Updates and how you can help

In August 2021, Afghanistan fell to the Taliban. Today, those who have most to fear – Afghanistan’s women and children – are still fighting for security and their basic human rights …including education.


Updates and how you can help

In August 2021, Afghanistan fell to the Taliban. Today, those who have most to fear – Afghanistan’s women and children – are still fighting for security and their basic human rights …including education.


Updated February 21, 2023

Since the Taliban returned to power in August 2021, Afghanistan has become one of the worst humanitarian crises in the world. Woman and children have borne the brunt of this. The Taliban’s brutal repression of women has deprived many of the ability to earn an income. Nine in ten families are struggling to put enough food on the table. According to the UN World Food Program, an estimated four million mothers and children under the age of five are malnourished. Struggling to cope, the poorest families often resort to marrying off their young daughters, or even selling them.

As was the case when the group last held power, the Taliban considers an educated female a threat to its rule. Over the past 18 months, it has imposed increasingly harsh restrictions on female access to education. In March 2022, the group refused to reopen classes for teenage girls above Grade 6. Then, in late December 2022, the Taliban went further, banning women from attending university. These severe measures have come at a time when Afghan girls already face enormous challenges in accessing education. Even before the Taliban took control, 3.7 million Afghan children were out of school, 60% of whom were girls.

The international community has strongly condemned the Taliban’s treatment of women and girls. Afghanistan is the only country in the world where teenage girls and women are not allowed to attend school.

The needs right now are immense. So too is what’s at stake. A gift in any amount makes a difference for an Afghan woman or child.

What is Central Asia Institute doing to help?

Among Central Asia Institute’s greatest concerns is that the Taliban’s harsh restrictions on education will leave an entire generation of Afghan girls (and boys) illiterate and without the skills to participate in society and build a better future. To address this, CAI has been working closely with its in-country partners to establish community-based primary schools.

CAI-supported community-based schools increase access to education, especially for girls, by targeting impoverished and underserved areas where there are no schools or teachers, schools are too far away, or families do not want their girls to attend a government school out of a concern for their safety and security. Our community-based school approach involves:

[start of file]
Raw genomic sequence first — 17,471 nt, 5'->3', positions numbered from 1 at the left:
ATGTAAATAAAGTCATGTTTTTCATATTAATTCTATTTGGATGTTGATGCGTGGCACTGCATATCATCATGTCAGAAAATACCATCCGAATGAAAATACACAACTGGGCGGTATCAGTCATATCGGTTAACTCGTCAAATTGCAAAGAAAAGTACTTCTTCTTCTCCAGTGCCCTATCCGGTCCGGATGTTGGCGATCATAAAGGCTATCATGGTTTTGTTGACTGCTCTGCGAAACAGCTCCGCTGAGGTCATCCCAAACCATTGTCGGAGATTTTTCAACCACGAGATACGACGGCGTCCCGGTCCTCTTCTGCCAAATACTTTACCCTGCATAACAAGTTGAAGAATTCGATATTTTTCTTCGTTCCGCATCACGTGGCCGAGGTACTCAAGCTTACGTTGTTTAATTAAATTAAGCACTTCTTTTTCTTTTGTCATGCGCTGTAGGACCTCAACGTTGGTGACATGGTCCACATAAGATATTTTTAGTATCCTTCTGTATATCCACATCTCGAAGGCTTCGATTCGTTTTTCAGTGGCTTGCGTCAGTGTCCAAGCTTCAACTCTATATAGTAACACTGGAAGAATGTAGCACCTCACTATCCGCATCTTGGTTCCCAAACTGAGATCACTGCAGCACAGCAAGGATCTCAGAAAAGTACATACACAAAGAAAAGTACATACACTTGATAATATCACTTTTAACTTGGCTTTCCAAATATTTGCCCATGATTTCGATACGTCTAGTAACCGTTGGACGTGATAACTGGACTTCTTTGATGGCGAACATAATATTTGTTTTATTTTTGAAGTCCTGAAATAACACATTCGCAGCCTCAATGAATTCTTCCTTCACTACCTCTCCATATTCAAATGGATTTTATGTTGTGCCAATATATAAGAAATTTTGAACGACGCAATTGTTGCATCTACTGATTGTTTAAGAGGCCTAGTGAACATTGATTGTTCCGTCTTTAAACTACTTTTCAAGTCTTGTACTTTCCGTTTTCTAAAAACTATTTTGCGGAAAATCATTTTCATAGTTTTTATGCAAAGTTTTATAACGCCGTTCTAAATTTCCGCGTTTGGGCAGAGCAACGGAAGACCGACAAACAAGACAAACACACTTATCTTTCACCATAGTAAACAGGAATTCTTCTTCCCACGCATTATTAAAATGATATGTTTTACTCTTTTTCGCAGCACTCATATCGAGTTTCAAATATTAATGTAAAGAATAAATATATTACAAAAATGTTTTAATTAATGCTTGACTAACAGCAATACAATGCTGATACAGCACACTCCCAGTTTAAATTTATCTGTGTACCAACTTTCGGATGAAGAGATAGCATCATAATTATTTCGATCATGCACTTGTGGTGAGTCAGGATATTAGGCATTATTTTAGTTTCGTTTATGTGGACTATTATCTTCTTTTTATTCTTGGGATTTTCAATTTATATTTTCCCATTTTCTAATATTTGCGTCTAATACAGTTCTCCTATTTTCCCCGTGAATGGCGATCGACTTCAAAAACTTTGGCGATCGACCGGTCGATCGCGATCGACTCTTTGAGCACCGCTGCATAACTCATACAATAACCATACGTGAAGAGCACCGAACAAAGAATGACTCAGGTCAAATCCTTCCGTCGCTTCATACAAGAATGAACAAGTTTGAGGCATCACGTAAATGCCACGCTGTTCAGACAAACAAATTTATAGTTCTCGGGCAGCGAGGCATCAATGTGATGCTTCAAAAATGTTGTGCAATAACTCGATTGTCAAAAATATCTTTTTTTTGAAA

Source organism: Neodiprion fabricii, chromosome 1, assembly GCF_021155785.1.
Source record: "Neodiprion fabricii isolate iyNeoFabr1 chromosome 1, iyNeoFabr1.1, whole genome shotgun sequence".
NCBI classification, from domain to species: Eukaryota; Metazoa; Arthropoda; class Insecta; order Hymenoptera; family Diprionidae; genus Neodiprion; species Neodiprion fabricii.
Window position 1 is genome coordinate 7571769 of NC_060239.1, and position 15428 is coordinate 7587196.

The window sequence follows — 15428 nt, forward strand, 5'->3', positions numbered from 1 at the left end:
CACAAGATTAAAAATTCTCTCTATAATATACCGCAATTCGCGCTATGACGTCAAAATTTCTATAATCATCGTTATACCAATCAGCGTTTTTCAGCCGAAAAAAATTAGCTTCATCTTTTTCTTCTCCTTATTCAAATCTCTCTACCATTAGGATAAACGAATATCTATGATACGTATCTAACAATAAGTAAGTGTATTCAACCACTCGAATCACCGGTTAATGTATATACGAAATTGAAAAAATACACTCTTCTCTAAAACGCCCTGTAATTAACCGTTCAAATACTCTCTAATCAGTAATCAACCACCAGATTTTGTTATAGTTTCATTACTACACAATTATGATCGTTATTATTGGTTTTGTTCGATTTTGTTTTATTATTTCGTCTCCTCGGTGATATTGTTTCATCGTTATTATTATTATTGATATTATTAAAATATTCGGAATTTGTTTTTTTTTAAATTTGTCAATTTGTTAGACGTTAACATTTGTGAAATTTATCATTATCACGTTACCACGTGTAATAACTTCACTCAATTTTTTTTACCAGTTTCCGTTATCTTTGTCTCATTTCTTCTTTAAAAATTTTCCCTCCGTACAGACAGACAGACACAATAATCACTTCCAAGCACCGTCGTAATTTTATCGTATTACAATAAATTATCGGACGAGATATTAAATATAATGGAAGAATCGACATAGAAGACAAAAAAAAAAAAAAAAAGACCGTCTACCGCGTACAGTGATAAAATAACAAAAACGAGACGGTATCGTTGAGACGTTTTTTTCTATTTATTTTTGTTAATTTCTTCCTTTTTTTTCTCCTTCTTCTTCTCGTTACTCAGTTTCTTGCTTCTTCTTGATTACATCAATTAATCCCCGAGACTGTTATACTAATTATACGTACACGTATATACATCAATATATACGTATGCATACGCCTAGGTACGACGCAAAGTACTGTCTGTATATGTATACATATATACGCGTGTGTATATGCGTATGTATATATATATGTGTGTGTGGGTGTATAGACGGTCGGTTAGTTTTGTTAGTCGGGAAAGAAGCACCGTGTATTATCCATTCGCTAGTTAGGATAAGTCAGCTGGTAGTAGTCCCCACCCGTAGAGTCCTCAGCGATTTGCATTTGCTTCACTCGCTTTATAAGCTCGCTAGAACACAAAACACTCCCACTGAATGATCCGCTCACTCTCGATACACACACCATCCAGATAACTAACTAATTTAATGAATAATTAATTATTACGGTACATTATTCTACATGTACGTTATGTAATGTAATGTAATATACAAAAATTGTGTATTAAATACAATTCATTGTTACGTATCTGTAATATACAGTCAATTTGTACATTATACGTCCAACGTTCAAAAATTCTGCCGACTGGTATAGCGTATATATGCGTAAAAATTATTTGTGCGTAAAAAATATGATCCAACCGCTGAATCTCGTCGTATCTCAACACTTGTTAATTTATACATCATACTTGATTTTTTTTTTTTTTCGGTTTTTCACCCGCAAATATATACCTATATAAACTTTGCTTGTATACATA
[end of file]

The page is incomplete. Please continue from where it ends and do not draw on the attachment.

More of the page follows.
Afghan girl in red dress
  • Identifying villages with high numbers of out-of-school children, especially girls, for enrollment at the primary level.
  • Setting up classrooms in the heart of the community, often in a teacher’s home or in a community building.
  • Recruiting, training, and supporting salaries for teachers.
  • Providing learning materials, books, supplies, and equipment.
  • Establishing local councils comprised of community leaders/parents to gain community buy-in and support, advocate girls’ education with local authorities and the Taliban, and provide critical oversight for the school.


In 2022, CAI-supported community-based schools provided primary school education to more than 5,700 children, the majority girls. For more information on the program, please see our Fall 2022 issue of Journey of Hope magazine.

In 2023, CAI and our local implementing partners are working to support even more children by expanding to 252 community-based primary schools. For older Afghan children who have never attended school and who are at risk of falling behind, CAI plans to support 10 accelerated learning classes in which 300 children will be enrolled. A total of approximately 7,500 children – a majority girls – will benefit from the program in 2023.

These programs are made possible by CAI’s generous donors. We are extremely grateful for their dedicated commitment to the people of Afghanistan, especially Afghan women and girls, at their time of greatest needs.


Seven-year-old Parisa lives in a small village in Khash District in Badakhshan. Last year she completed first grade at a community-based school established with the support of Central Asia Institute. In January, she was excited to be starting Grade 2. Parisa is learning to read and write with confidence, as well as solve basic math problems. She also loves to draw beautiful pictures. Though Parisa suffers from epilepsy, she is determined not to let it hold her back. When her teacher recently asked, “What do you want to be in the future?”, Parisa enthusiastically replied, “I want to be a doctor!”

Programs in Action



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